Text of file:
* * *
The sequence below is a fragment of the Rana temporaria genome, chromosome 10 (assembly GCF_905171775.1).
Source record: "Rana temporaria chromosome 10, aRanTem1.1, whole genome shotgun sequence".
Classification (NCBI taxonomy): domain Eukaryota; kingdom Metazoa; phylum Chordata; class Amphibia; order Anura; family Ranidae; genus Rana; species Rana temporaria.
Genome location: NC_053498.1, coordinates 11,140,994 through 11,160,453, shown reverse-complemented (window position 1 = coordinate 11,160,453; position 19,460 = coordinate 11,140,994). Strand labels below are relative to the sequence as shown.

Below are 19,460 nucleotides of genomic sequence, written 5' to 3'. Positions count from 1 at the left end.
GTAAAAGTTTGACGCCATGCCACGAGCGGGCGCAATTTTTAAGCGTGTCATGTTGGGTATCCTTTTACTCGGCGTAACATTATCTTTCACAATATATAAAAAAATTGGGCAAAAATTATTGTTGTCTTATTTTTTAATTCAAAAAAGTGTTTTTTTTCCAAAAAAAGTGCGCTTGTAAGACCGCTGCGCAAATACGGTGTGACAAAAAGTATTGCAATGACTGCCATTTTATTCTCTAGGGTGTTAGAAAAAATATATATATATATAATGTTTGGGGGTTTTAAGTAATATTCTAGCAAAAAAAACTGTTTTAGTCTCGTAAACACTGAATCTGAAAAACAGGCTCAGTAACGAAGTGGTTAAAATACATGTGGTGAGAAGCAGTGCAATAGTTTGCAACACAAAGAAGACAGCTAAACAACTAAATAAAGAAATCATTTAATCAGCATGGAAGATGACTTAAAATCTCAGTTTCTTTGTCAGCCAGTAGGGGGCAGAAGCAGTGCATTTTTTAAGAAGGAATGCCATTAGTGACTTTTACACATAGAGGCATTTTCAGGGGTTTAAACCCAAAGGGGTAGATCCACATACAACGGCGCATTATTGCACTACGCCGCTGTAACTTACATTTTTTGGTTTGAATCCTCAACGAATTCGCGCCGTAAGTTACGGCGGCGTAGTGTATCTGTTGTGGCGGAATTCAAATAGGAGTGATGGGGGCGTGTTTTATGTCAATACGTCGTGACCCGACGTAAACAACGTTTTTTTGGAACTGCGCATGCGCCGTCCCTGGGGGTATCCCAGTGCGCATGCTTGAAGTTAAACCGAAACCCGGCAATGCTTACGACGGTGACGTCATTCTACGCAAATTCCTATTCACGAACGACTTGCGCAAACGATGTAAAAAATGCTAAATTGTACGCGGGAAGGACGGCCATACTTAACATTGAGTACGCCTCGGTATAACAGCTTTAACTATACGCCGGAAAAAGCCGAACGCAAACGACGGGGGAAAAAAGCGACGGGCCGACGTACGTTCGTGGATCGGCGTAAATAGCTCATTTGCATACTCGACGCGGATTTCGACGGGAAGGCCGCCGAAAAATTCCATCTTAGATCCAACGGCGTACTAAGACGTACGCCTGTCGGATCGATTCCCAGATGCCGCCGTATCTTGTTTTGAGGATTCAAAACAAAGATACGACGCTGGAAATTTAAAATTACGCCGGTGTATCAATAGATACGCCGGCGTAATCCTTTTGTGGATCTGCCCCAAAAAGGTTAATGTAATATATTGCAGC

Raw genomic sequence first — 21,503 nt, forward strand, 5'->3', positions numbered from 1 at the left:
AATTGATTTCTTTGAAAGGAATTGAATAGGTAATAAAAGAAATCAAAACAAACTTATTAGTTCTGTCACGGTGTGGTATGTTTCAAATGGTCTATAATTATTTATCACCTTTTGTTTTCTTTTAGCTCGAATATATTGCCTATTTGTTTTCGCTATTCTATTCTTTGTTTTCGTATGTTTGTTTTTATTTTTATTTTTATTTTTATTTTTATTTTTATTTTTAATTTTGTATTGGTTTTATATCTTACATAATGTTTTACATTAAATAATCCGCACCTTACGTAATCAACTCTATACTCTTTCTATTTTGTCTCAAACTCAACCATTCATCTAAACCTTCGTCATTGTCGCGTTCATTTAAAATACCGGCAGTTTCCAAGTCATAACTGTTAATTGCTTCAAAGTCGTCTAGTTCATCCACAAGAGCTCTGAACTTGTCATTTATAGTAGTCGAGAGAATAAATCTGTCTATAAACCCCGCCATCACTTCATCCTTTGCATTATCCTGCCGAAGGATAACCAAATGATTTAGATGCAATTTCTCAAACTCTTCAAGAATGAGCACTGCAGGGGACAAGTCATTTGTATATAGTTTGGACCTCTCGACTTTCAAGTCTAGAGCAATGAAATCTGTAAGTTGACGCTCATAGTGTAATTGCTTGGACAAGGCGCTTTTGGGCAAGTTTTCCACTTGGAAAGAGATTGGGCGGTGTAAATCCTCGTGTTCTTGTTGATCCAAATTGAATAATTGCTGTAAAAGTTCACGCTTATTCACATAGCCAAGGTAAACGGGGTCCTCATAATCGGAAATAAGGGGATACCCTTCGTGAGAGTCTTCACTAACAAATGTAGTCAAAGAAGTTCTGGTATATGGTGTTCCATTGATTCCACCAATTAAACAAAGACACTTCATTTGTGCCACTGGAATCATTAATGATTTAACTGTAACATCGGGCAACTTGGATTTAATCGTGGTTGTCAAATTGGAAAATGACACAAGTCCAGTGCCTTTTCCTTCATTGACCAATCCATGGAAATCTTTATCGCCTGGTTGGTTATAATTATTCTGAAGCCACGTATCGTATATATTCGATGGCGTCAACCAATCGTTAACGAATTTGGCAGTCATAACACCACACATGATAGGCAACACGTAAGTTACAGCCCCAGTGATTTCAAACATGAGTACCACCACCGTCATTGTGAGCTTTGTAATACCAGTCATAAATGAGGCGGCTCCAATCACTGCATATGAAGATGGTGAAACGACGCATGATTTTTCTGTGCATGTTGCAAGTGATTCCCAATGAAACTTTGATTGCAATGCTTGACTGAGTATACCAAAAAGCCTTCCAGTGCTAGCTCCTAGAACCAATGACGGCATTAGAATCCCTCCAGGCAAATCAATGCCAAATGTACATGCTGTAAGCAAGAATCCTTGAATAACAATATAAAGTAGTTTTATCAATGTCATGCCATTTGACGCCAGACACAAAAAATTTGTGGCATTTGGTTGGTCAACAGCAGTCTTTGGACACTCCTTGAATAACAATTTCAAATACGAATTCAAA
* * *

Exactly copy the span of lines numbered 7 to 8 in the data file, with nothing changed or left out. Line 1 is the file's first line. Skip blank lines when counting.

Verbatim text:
Raw genomic sequence first — 21,503 nt, forward strand, 5'->3', positions numbered from 1 at the left:
AATTGATTTCTTTGAAAGGAATTGAATAGGTAATAAAAGAAATCAAAACAAACTTATTAGTTCTGTCACGGTGTGGTATGTTTCAAATGGTCTATAATTATTTATCACCTTTTGTTTTCTTTTAGCTCGAATATATTGCCTATTTGTTTTCGCTATTCTATTCTTTGTTTTCGTATGTTTGTTTTTATTTTTATTTTTATTTTTATTTTTATTTTTATTTTTAATTTTGTATTGGTTTTATATCTTACATAATGTTTTACATTAAATAATCCGCACCTTACGTAATCAACTCTATACTCTTTCTATTTTGTCTCAAACTCAACCATTCATCTAAACCTTCGTCATTGTCGCGTTCATTTAAAATACCGGCAGTTTCCAAGTCATAACTGTTAATTGCTTCAAAGTCGTCTAGTTCATCCACAAGAGCTCTGAACTTGTCATTTATAGTAGTCGAGAGAATAAATCTGTCTATAAACCCCGCCATCACTTCATCCTTTGCATTATCCTGCCGAAGGATAACCAAATGATTTAGATGCAATTTCTCAAACTCTTCAAGAATGAGCACTGCAGGGGACAAGTCATTTGTATATAGTTTGGACCTCTCGACTTTCAAGTCTAGAGCAATGAAATCTGTAAGTTGACGCTCATAGTGTAATTGCTTGGACAAGGCGCTTTTGGGCAAGTTTTCCACTTGGAAAGAGATTGGGCGGTGTAAATCCTCGTGTTCTTGTTGATCCAAATTGAATAATTGCTGTAAAAGTTCACGCTTATTCACATAGCCAAGGTAAACGGGGTCCTCATAATCGGAAATAAGGGGATACCCTTCGTGAGAGTCTTCACTAACAAATGTAGTCAAAGAAGTTCTGGTATATGGTGTTCCATTGATTCCACCAATTAAACAAAGACACTTCATTTGTGCCACTGGAATCATTAATGATTTAACTGTAACATCGGGCAACTTGGATTTAATCGTGGTTGTCAAATTGGAAAATGACACAAGTCCAGTGCCTTTTCCTTCATTGACCAATCCATGGAAATCTTTATCGCCTGGTTGGTTATAATTATTCTGAAGCCACGTATCGTATATATTCGATGGCGTCAACCAATCGTTAACGAATTTGGCAGTCATAACACCACACATGATAGGCAACACGTAAGTTACAGCCCCAGTGATTTCAAACATGAGTACCACCACCGTCATTGTGAGCTTTGTAATACCAGTCATAAATGAGGCGGCTCCAATCACTGCATATGAAGATGGTGAAACGACGCATGATTTTTCTGTGCATGTTGCAAGTGATTCCCAATGAAACTTTGATTGCAATGCTTGACTGAGTATACCAAAAAGCCTTCCAGTGCTAGCTCCTAGAACCAATGACGGCATTAGAATCCCTCCAGGCAAATCAATGCCAAATGTACATGCTGTAAGCAAGAATCCTTGAATAACAATATAAAGTAGTTTTATCAATGTCATGCCATTTGACGCCAGACACAAAAAATTTGTGGCATTTGGTTGGTCAACAGCAGTCTTTGGACACTCCTTGAATAACAATTTCAAATACGAATTCAAA